'Shouting from the sidelines will secure more newspaper column inches than engagement, but it will achieve less'

Next week the British Medical Association council elects its new chairman. Besides getting a new leader, doctors attending the BMA annual conference will be setting the tone for their relations with government as the new ministerial team takes over.

If last week's annual conference of BMA local medical committees is anything to go by, constructive engagement with Gordon Brown's administration will be thin on the ground. In a gesture so pointless it would have been better suited to a sixth form debating society than a meeting of medics, they passed a vote of no confidence in the health secretary and the government's handling of the NHS.

In case anyone had not had their fill of empty rhetoric, BMA chairman hopeful Hamish Meldrum accused some primary care trusts of conducting a 'witch hunt' against GP practices.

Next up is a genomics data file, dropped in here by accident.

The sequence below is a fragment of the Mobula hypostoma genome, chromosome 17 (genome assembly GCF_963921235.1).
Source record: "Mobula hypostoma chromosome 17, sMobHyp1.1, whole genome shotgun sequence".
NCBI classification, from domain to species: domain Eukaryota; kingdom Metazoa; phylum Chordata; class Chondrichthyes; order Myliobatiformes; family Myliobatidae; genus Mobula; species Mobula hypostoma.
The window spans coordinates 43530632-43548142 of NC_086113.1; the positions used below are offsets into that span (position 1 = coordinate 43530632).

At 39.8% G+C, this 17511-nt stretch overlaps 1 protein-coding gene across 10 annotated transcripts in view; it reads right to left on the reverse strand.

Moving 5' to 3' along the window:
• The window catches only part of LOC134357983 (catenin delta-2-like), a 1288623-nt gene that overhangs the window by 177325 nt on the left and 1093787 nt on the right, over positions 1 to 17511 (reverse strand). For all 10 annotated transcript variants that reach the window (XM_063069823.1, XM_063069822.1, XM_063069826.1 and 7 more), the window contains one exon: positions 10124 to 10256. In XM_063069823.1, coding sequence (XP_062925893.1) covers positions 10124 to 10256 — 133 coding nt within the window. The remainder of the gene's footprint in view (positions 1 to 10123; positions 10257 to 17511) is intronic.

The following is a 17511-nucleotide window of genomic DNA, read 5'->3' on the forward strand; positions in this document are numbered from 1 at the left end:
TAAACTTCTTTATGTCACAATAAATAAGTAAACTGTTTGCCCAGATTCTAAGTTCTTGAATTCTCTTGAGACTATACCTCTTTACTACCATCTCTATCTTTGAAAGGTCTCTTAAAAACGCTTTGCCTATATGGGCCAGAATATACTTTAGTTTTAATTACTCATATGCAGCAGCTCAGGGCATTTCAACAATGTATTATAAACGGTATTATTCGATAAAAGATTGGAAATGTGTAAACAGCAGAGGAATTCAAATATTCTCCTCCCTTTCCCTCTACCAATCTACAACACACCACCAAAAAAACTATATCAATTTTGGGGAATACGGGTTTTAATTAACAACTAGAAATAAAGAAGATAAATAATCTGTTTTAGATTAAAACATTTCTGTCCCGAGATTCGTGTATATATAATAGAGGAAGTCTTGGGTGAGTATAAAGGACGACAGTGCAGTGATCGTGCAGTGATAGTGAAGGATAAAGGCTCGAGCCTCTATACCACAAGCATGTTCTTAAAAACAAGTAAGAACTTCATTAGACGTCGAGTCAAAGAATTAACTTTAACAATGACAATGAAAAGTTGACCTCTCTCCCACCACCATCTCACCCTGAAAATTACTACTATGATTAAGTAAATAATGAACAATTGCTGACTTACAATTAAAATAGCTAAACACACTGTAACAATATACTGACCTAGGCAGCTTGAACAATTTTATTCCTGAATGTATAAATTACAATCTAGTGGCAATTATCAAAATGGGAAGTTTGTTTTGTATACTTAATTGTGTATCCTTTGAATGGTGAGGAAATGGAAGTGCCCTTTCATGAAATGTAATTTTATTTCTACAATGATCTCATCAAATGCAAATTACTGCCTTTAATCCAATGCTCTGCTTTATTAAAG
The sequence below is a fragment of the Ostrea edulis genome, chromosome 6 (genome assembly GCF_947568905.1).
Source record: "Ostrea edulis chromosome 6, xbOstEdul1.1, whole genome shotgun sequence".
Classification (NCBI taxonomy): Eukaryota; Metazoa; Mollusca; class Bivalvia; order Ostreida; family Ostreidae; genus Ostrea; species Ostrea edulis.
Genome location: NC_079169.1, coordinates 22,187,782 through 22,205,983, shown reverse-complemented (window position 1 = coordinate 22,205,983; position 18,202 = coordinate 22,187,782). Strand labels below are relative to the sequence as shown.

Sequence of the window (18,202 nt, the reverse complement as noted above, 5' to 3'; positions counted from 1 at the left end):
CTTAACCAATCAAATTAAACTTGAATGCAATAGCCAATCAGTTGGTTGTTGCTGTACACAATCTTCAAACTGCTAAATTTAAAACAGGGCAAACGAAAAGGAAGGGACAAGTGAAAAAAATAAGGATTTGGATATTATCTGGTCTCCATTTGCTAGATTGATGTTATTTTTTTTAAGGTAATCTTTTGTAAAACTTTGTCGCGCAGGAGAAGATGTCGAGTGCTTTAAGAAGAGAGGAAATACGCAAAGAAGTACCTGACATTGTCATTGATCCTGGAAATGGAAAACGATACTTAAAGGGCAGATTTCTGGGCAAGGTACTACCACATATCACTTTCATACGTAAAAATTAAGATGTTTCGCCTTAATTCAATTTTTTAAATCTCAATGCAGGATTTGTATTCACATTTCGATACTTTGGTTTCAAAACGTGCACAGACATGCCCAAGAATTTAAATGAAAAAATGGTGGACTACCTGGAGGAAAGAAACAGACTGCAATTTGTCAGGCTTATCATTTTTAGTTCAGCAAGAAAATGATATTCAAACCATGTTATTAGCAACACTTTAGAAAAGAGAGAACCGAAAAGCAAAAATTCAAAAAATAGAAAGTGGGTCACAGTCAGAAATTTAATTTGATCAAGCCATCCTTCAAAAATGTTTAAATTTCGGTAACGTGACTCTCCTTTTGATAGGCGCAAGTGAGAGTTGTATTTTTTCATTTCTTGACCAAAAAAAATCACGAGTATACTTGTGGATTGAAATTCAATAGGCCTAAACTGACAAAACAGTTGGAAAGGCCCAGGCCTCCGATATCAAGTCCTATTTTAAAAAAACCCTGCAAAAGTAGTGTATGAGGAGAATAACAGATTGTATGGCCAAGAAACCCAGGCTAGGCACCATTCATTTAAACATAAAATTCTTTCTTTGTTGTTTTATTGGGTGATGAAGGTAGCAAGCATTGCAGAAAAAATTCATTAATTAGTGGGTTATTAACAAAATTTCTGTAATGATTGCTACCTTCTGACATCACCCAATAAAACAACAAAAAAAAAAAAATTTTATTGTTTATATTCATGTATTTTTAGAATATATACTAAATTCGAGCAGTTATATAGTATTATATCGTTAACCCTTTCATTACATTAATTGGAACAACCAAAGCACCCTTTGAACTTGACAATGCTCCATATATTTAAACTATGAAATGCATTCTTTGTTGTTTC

Shouting from the sidelines will secure more newspaper column inches than engagement, but it will achieve less. And it would be a mistake to assume the public will always take the medics' side. GPs are already beginning to suffer a public relations backlash over the perceived discrepancy between their pay and the service they provide.

The BMA's leadership has a great deal to offer in helping to shape reforms. The health service will be far better served if the association exerts real influence from inside the tent and resists the urge to substitute cheap shots for substance.